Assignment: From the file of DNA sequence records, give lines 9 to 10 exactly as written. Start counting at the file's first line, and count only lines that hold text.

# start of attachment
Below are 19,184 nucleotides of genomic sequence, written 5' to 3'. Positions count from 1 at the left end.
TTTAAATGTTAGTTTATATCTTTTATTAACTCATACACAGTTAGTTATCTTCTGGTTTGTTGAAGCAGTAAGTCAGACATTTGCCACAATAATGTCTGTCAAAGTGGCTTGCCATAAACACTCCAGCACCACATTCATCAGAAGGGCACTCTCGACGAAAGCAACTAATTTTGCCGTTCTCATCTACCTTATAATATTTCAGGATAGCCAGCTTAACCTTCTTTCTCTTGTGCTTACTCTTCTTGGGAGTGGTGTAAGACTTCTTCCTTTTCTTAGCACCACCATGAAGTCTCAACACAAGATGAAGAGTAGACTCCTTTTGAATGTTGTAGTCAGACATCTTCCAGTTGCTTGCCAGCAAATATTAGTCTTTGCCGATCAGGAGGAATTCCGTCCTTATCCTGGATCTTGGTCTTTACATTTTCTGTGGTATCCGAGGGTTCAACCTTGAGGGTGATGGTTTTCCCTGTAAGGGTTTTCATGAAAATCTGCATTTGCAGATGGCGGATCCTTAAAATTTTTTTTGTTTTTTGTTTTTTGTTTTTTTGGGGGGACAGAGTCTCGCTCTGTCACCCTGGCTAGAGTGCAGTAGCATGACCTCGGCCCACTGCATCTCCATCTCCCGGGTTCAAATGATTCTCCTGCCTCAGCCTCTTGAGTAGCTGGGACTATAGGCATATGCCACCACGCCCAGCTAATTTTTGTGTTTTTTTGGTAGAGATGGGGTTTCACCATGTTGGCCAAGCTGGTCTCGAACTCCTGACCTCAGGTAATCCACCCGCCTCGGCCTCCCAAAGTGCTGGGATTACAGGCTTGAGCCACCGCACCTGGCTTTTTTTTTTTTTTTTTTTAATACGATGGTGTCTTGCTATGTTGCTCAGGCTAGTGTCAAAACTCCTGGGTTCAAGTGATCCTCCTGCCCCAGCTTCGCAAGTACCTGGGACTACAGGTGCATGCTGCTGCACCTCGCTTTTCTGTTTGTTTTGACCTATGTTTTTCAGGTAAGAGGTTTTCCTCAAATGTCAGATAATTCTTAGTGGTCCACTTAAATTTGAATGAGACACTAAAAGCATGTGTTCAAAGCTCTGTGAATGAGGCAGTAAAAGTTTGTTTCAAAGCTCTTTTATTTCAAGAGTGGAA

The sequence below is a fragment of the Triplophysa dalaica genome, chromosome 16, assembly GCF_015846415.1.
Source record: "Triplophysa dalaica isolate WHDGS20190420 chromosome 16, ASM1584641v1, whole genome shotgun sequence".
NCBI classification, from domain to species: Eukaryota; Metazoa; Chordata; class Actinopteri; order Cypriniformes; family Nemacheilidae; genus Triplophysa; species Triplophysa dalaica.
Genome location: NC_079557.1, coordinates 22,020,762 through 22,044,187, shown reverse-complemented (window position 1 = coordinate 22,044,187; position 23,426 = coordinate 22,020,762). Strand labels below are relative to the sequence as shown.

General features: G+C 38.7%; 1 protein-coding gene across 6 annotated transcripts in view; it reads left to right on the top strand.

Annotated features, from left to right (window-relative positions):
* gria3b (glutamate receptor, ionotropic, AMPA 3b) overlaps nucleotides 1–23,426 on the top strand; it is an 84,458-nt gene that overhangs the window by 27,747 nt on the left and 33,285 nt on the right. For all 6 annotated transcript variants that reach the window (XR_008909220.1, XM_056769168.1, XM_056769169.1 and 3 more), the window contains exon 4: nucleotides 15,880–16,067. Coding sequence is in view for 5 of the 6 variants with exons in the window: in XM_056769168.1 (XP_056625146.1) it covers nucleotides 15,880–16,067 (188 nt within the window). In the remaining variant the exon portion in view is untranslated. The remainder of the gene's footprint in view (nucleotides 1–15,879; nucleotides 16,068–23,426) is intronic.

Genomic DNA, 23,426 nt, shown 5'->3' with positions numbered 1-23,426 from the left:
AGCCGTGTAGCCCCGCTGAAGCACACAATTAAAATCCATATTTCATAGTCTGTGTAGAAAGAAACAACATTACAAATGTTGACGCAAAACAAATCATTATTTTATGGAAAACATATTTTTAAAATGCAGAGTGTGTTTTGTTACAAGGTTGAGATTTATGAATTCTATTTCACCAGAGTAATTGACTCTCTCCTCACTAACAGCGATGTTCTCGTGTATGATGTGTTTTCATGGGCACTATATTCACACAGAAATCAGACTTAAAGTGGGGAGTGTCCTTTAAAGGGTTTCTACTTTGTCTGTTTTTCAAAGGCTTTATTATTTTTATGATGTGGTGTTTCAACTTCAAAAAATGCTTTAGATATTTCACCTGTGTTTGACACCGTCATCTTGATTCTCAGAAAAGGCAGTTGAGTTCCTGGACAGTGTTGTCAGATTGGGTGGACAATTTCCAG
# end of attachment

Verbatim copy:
* gria3b (glutamate receptor, ionotropic, AMPA 3b) overlaps nucleotides 1–23,426 on the top strand; it is an 84,458-nt gene that overhangs the window by 27,747 nt on the left and 33,285 nt on the right. For all 6 annotated transcript variants that reach the window (XR_008909220.1, XM_056769168.1, XM_056769169.1 and 3 more), the window contains exon 4: nucleotides 15,880–16,067. Coding sequence is in view for 5 of the 6 variants with exons in the window: in XM_056769168.1 (XP_056625146.1) it covers nucleotides 15,880–16,067 (188 nt within the window). In the remaining variant the exon portion in view is untranslated. The remainder of the gene's footprint in view (nucleotides 1–15,879; nucleotides 16,068–23,426) is intronic.

Genomic DNA, 23,426 nt, shown 5'->3' with positions numbered 1-23,426 from the left: